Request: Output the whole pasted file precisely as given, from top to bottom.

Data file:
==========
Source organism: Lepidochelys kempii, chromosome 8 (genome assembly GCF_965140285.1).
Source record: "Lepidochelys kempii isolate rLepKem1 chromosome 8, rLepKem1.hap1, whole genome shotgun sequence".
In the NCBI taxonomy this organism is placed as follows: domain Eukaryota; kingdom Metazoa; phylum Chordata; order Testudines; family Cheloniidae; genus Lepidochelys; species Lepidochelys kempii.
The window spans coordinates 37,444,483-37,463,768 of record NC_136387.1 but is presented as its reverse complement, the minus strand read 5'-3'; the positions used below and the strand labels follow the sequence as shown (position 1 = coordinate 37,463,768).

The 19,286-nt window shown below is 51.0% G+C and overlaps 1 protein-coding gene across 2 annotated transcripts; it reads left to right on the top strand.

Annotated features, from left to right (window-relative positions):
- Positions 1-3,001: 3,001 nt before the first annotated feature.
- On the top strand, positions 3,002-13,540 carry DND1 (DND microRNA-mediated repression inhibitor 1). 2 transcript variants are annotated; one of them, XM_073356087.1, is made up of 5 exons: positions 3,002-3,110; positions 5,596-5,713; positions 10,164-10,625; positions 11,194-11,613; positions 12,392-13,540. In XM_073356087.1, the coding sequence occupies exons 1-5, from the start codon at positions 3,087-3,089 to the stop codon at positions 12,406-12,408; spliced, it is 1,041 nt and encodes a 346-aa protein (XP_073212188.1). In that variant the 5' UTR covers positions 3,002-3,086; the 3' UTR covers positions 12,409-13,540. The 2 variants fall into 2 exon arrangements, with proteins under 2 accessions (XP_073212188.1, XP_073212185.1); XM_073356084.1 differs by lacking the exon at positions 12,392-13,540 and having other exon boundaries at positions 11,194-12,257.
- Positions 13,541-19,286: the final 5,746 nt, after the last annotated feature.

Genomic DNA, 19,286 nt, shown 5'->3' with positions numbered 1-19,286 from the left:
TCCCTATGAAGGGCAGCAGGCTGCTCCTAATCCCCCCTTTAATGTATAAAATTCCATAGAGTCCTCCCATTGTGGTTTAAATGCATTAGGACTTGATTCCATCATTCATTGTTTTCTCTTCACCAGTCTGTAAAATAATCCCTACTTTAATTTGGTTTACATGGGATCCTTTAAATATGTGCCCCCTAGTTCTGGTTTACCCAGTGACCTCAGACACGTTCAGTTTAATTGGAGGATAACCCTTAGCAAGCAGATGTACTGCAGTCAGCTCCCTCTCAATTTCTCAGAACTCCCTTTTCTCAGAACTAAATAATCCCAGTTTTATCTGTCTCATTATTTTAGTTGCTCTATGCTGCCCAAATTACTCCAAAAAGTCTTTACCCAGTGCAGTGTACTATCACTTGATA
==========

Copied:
Source organism: Lepidochelys kempii, chromosome 8 (genome assembly GCF_965140285.1).
Source record: "Lepidochelys kempii isolate rLepKem1 chromosome 8, rLepKem1.hap1, whole genome shotgun sequence".
In the NCBI taxonomy this organism is placed as follows: domain Eukaryota; kingdom Metazoa; phylum Chordata; order Testudines; family Cheloniidae; genus Lepidochelys; species Lepidochelys kempii.
The window spans coordinates 37,444,483-37,463,768 of record NC_136387.1 but is presented as its reverse complement, the minus strand read 5'-3'; the positions used below and the strand labels follow the sequence as shown (position 1 = coordinate 37,463,768).

The 19,286-nt window shown below is 51.0% G+C and overlaps 1 protein-coding gene across 2 annotated transcripts; it reads left to right on the top strand.

Annotated features, from left to right (window-relative positions):
- Positions 1-3,001: 3,001 nt before the first annotated feature.
- On the top strand, positions 3,002-13,540 carry DND1 (DND microRNA-mediated repression inhibitor 1). 2 transcript variants are annotated; one of them, XM_073356087.1, is made up of 5 exons: positions 3,002-3,110; positions 5,596-5,713; positions 10,164-10,625; positions 11,194-11,613; positions 12,392-13,540. In XM_073356087.1, the coding sequence occupies exons 1-5, from the start codon at positions 3,087-3,089 to the stop codon at positions 12,406-12,408; spliced, it is 1,041 nt and encodes a 346-aa protein (XP_073212188.1). In that variant the 5' UTR covers positions 3,002-3,086; the 3' UTR covers positions 12,409-13,540. The 2 variants fall into 2 exon arrangements, with proteins under 2 accessions (XP_073212188.1, XP_073212185.1); XM_073356084.1 differs by lacking the exon at positions 12,392-13,540 and having other exon boundaries at positions 11,194-12,257.
- Positions 13,541-19,286: the final 5,746 nt, after the last annotated feature.

Genomic DNA, 19,286 nt, shown 5'->3' with positions numbered 1-19,286 from the left:
TCCCTATGAAGGGCAGCAGGCTGCTCCTAATCCCCCCTTTAATGTATAAAATTCCATAGAGTCCTCCCATTGTGGTTTAAATGCATTAGGACTTGATTCCATCATTCATTGTTTTCTCTTCACCAGTCTGTAAAATAATCCCTACTTTAATTTGGTTTACATGGGATCCTTTAAATATGTGCCCCCTAGTTCTGGTTTACCCAGTGACCTCAGACACGTTCAGTTTAATTGGAGGATAACCCTTAGCAAGCAGATGTACTGCAGTCAGCTCCCTCTCAATTTCTCAGAACTCCCTTTTCTCAGAACTAAATAATCCCAGTTTTATCTGTCTCATTATTTTAGTTGCTCTATGCTGCCCAAATTACTCCAAAAAGTCTTTACCCAGTGCAGTGTACTATCACTTGATA